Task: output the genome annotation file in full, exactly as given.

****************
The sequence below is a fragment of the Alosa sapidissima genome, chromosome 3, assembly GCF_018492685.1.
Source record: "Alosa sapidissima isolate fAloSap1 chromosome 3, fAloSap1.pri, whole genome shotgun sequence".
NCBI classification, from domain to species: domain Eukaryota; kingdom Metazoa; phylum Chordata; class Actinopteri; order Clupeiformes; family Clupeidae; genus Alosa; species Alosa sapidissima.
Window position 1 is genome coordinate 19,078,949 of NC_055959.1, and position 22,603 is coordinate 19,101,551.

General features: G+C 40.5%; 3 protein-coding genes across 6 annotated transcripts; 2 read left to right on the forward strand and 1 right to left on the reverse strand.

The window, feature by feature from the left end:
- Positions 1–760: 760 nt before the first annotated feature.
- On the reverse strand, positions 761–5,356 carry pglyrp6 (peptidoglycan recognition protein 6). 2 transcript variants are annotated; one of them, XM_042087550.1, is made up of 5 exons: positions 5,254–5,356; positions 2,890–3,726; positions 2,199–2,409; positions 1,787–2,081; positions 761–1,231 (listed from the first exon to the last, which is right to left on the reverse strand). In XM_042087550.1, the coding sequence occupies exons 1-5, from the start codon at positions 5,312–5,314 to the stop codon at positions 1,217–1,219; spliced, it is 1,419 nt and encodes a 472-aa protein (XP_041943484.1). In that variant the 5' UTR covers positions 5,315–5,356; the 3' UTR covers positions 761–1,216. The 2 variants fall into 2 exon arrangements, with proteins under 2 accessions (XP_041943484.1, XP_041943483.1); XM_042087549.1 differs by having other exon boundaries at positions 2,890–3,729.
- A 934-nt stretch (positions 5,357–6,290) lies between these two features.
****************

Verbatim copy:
The sequence below is a fragment of the Alosa sapidissima genome, chromosome 3, assembly GCF_018492685.1.
Source record: "Alosa sapidissima isolate fAloSap1 chromosome 3, fAloSap1.pri, whole genome shotgun sequence".
NCBI classification, from domain to species: domain Eukaryota; kingdom Metazoa; phylum Chordata; class Actinopteri; order Clupeiformes; family Clupeidae; genus Alosa; species Alosa sapidissima.
Window position 1 is genome coordinate 19,078,949 of NC_055959.1, and position 22,603 is coordinate 19,101,551.

General features: G+C 40.5%; 3 protein-coding genes across 6 annotated transcripts; 2 read left to right on the forward strand and 1 right to left on the reverse strand.

The window, feature by feature from the left end:
- Positions 1–760: 760 nt before the first annotated feature.
- On the reverse strand, positions 761–5,356 carry pglyrp6 (peptidoglycan recognition protein 6). 2 transcript variants are annotated; one of them, XM_042087550.1, is made up of 5 exons: positions 5,254–5,356; positions 2,890–3,726; positions 2,199–2,409; positions 1,787–2,081; positions 761–1,231 (listed from the first exon to the last, which is right to left on the reverse strand). In XM_042087550.1, the coding sequence occupies exons 1-5, from the start codon at positions 5,312–5,314 to the stop codon at positions 1,217–1,219; spliced, it is 1,419 nt and encodes a 472-aa protein (XP_041943484.1). In that variant the 5' UTR covers positions 5,315–5,356; the 3' UTR covers positions 761–1,216. The 2 variants fall into 2 exon arrangements, with proteins under 2 accessions (XP_041943484.1, XP_041943483.1); XM_042087549.1 differs by having other exon boundaries at positions 2,890–3,729.
- A 934-nt stretch (positions 5,357–6,290) lies between these two features.